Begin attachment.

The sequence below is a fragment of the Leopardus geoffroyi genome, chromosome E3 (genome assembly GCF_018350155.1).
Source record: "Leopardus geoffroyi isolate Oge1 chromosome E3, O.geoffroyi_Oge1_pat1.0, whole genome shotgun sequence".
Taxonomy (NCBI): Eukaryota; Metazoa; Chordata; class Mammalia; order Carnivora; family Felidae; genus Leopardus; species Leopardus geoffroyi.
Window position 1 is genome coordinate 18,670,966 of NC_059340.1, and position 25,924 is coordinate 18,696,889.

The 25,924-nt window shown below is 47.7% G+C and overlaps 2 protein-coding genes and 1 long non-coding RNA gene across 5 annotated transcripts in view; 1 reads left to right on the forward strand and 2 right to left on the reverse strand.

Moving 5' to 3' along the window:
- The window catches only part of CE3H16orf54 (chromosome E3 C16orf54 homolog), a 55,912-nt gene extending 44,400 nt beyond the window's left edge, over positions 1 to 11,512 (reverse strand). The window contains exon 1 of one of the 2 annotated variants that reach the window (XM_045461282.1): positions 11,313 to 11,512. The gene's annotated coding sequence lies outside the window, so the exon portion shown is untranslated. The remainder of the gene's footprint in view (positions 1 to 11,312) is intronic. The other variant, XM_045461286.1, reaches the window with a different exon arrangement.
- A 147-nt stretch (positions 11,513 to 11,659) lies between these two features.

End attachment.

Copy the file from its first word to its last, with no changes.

The sequence below is a fragment of the Leopardus geoffroyi genome, chromosome E3 (genome assembly GCF_018350155.1).
Source record: "Leopardus geoffroyi isolate Oge1 chromosome E3, O.geoffroyi_Oge1_pat1.0, whole genome shotgun sequence".
Taxonomy (NCBI): Eukaryota; Metazoa; Chordata; class Mammalia; order Carnivora; family Felidae; genus Leopardus; species Leopardus geoffroyi.
Window position 1 is genome coordinate 18,670,966 of NC_059340.1, and position 25,924 is coordinate 18,696,889.

The 25,924-nt window shown below is 47.7% G+C and overlaps 2 protein-coding genes and 1 long non-coding RNA gene across 5 annotated transcripts in view; 1 reads left to right on the forward strand and 2 right to left on the reverse strand.

Moving 5' to 3' along the window:
- The window catches only part of CE3H16orf54 (chromosome E3 C16orf54 homolog), a 55,912-nt gene extending 44,400 nt beyond the window's left edge, over positions 1 to 11,512 (reverse strand). The window contains exon 1 of one of the 2 annotated variants that reach the window (XM_045461282.1): positions 11,313 to 11,512. The gene's annotated coding sequence lies outside the window, so the exon portion shown is untranslated. The remainder of the gene's footprint in view (positions 1 to 11,312) is intronic. The other variant, XM_045461286.1, reaches the window with a different exon arrangement.
- A 147-nt stretch (positions 11,513 to 11,659) lies between these two features.